At 32 weeks I had a really horrendous scan. The sonographer tried to make me lie on my back, but by now my tummy was so huge that I couldn’t breathe if I lay on my back. The sonographer was truly awful, really prodding and poking me, and the scan was not just uncomfortable, it was very painful. I was very distressed during the scan and after. My friend who is a doula came with me, and she later described it as an assault. I wished one of us had spoken up during the appointment, not just talked about it afterwards. The scan had shown my babies were in the same position they had been throughout, lined up like three dominos, ready for birth.
I had a really uncomfortable night, and at an appointment with the Multiples Specialist the next day I discovered that my two boys were now transverse. I think the painful prodding was so rough that it had made them move, and with my babies in this position there was less room for them, which made my tummy much more uncomfortable.
That evening, I had more contractions, and they weren’t going away. At 10pm I realised this was definitely it, and went into hospital in early labour. I arrived at 11pm, at 32 weeks and 2 days pregnant. Everyone writing in my notes kept putting 32+2, though after I had been there an hour I kept saying ‘it’s 32+3 actually’, as it was now after midnight. The extra day felt important to me. Every day matters when your baby is premature.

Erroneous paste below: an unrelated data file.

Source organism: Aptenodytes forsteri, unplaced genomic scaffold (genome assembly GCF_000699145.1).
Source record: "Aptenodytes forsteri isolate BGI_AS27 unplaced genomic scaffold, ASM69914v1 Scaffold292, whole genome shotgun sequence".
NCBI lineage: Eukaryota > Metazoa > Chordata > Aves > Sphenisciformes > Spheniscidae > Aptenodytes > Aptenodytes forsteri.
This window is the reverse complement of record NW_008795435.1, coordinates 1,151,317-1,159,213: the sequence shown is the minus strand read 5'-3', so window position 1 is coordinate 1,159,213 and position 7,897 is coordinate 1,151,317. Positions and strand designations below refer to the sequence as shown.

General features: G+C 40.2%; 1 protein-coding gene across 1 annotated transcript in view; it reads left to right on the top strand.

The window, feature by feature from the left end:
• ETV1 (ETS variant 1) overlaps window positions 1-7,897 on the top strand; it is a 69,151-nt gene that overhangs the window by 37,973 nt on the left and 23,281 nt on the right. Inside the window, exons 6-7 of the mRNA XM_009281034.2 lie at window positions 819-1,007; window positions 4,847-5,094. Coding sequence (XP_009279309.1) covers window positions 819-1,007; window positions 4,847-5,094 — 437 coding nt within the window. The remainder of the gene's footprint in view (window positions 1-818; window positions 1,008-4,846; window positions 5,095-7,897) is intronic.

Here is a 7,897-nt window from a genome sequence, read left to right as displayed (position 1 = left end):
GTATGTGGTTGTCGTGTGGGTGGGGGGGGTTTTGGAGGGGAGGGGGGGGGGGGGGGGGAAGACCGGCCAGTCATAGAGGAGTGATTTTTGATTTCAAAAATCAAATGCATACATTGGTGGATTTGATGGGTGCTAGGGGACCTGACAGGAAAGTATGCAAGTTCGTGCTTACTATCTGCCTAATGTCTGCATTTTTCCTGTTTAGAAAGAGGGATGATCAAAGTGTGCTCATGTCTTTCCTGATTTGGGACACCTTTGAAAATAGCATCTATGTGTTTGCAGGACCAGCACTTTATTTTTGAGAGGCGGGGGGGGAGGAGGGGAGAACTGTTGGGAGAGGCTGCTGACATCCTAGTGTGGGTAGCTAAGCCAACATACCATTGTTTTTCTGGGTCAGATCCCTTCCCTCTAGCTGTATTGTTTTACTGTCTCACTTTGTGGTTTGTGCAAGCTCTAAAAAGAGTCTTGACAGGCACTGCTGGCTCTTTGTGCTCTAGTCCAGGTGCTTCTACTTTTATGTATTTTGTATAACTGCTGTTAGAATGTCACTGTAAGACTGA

I had been given pethidine in my first labour and had an awful time. I had also tried gas and air, and didn’t like that, so I just wanted to use water for pain relief (but understood actually giving birth in water would never be recommended because the babies would be premature). As the pool in the Labour Ward is rarely used, I hoped I would be able to use it. However, when I arrived, someone else was in it, much to my disappointment. Someone from NICU then appeared in the room, to give me a presentation about NICU care. This seemed very surreal to me, but it is what they do for all women arriving in premature labour. A few days later, I discovered a glossy brochure with pictures of shiny incubators in it, though I have no memory of having been given it. It must be very traumatic for women who were not expecting their babies to need NICU care and whose premature labour was unexpected. At least I had had time before labour to think about it and come to terms with it.